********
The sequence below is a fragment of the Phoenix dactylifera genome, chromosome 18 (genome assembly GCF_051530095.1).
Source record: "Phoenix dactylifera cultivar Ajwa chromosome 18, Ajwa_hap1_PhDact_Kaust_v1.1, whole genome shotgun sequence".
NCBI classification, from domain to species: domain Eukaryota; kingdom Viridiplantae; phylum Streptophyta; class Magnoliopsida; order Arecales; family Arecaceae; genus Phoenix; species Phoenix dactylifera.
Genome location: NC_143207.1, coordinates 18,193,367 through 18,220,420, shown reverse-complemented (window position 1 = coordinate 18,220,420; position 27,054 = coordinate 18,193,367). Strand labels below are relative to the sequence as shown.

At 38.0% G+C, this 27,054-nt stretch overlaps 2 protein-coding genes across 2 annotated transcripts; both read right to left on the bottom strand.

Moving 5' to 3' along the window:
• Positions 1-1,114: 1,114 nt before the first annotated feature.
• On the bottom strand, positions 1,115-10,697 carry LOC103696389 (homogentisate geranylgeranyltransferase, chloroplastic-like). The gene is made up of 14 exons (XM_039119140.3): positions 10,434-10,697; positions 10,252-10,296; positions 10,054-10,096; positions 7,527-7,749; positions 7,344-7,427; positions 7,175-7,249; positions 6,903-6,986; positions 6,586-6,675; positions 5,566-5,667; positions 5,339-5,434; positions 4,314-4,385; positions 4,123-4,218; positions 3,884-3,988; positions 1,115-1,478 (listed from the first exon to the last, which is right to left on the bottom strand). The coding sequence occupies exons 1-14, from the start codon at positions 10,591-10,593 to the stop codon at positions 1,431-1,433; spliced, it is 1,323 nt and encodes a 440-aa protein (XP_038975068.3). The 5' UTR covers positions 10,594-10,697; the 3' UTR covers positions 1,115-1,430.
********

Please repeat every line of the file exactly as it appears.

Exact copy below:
The sequence below is a fragment of the Phoenix dactylifera genome, chromosome 18 (genome assembly GCF_051530095.1).
Source record: "Phoenix dactylifera cultivar Ajwa chromosome 18, Ajwa_hap1_PhDact_Kaust_v1.1, whole genome shotgun sequence".
NCBI classification, from domain to species: domain Eukaryota; kingdom Viridiplantae; phylum Streptophyta; class Magnoliopsida; order Arecales; family Arecaceae; genus Phoenix; species Phoenix dactylifera.
Genome location: NC_143207.1, coordinates 18,193,367 through 18,220,420, shown reverse-complemented (window position 1 = coordinate 18,220,420; position 27,054 = coordinate 18,193,367). Strand labels below are relative to the sequence as shown.

At 38.0% G+C, this 27,054-nt stretch overlaps 2 protein-coding genes across 2 annotated transcripts; both read right to left on the bottom strand.

Moving 5' to 3' along the window:
• Positions 1-1,114: 1,114 nt before the first annotated feature.
• On the bottom strand, positions 1,115-10,697 carry LOC103696389 (homogentisate geranylgeranyltransferase, chloroplastic-like). The gene is made up of 14 exons (XM_039119140.3): positions 10,434-10,697; positions 10,252-10,296; positions 10,054-10,096; positions 7,527-7,749; positions 7,344-7,427; positions 7,175-7,249; positions 6,903-6,986; positions 6,586-6,675; positions 5,566-5,667; positions 5,339-5,434; positions 4,314-4,385; positions 4,123-4,218; positions 3,884-3,988; positions 1,115-1,478 (listed from the first exon to the last, which is right to left on the bottom strand). The coding sequence occupies exons 1-14, from the start codon at positions 10,591-10,593 to the stop codon at positions 1,431-1,433; spliced, it is 1,323 nt and encodes a 440-aa protein (XP_038975068.3). The 5' UTR covers positions 10,594-10,697; the 3' UTR covers positions 1,115-1,430.